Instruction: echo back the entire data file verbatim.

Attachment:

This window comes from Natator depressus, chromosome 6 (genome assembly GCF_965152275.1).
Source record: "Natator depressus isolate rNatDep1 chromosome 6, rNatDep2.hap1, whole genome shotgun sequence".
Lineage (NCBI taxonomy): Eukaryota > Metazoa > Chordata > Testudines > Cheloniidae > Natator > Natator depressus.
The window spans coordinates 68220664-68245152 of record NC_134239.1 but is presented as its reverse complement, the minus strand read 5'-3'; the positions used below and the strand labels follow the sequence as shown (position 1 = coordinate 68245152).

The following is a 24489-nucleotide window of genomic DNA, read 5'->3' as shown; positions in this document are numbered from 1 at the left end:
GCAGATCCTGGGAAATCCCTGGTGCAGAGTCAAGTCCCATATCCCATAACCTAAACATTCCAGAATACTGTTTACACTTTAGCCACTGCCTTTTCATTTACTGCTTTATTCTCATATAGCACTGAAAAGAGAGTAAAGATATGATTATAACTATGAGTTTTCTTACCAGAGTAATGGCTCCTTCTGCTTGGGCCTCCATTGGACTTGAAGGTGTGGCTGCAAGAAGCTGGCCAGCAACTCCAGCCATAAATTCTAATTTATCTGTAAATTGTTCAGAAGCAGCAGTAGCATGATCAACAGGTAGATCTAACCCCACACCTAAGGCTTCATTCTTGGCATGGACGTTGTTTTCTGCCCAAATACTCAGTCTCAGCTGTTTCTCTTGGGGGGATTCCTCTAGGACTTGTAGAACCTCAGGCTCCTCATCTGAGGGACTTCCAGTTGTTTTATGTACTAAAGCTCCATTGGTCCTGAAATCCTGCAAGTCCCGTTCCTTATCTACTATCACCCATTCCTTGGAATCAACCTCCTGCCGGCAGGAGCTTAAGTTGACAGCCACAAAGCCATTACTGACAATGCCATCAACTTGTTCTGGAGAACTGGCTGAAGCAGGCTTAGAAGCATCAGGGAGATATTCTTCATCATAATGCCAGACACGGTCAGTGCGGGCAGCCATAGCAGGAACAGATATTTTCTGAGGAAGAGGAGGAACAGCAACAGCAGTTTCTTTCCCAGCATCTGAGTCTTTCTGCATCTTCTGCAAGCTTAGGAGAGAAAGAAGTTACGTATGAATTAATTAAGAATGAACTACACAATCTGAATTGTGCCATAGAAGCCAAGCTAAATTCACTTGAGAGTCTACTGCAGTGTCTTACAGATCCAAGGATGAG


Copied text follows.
This window comes from Natator depressus, chromosome 6 (genome assembly GCF_965152275.1).
Source record: "Natator depressus isolate rNatDep1 chromosome 6, rNatDep2.hap1, whole genome shotgun sequence".
Lineage (NCBI taxonomy): Eukaryota > Metazoa > Chordata > Testudines > Cheloniidae > Natator > Natator depressus.
The window spans coordinates 68220664-68245152 of record NC_134239.1 but is presented as its reverse complement, the minus strand read 5'-3'; the positions used below and the strand labels follow the sequence as shown (position 1 = coordinate 68245152).

The following is a 24489-nucleotide window of genomic DNA, read 5'->3' as shown; positions in this document are numbered from 1 at the left end:
GCAGATCCTGGGAAATCCCTGGTGCAGAGTCAAGTCCCATATCCCATAACCTAAACATTCCAGAATACTGTTTACACTTTAGCCACTGCCTTTTCATTTACTGCTTTATTCTCATATAGCACTGAAAAGAGAGTAAAGATATGATTATAACTATGAGTTTTCTTACCAGAGTAATGGCTCCTTCTGCTTGGGCCTCCATTGGACTTGAAGGTGTGGCTGCAAGAAGCTGGCCAGCAACTCCAGCCATAAATTCTAATTTATCTGTAAATTGTTCAGAAGCAGCAGTAGCATGATCAACAGGTAGATCTAACCCCACACCTAAGGCTTCATTCTTGGCATGGACGTTGTTTTCTGCCCAAATACTCAGTCTCAGCTGTTTCTCTTGGGGGGATTCCTCTAGGACTTGTAGAACCTCAGGCTCCTCATCTGAGGGACTTCCAGTTGTTTTATGTACTAAAGCTCCATTGGTCCTGAAATCCTGCAAGTCCCGTTCCTTATCTACTATCACCCATTCCTTGGAATCAACCTCCTGCCGGCAGGAGCTTAAGTTGACAGCCACAAAGCCATTACTGACAATGCCATCAACTTGTTCTGGAGAACTGGCTGAAGCAGGCTTAGAAGCATCAGGGAGATATTCTTCATCATAATGCCAGACACGGTCAGTGCGGGCAGCCATAGCAGGAACAGATATTTTCTGAGGAAGAGGAGGAACAGCAACAGCAGTTTCTTTCCCAGCATCTGAGTCTTTCTGCATCTTCTGCAAGCTTAGGAGAGAAAGAAGTTACGTATGAATTAATTAAGAATGAACTACACAATCTGAATTGTGCCATAGAAGCCAAGCTAAATTCACTTGAGAGTCTACTGCAGTGTCTTACAGATCCAAGGATGAG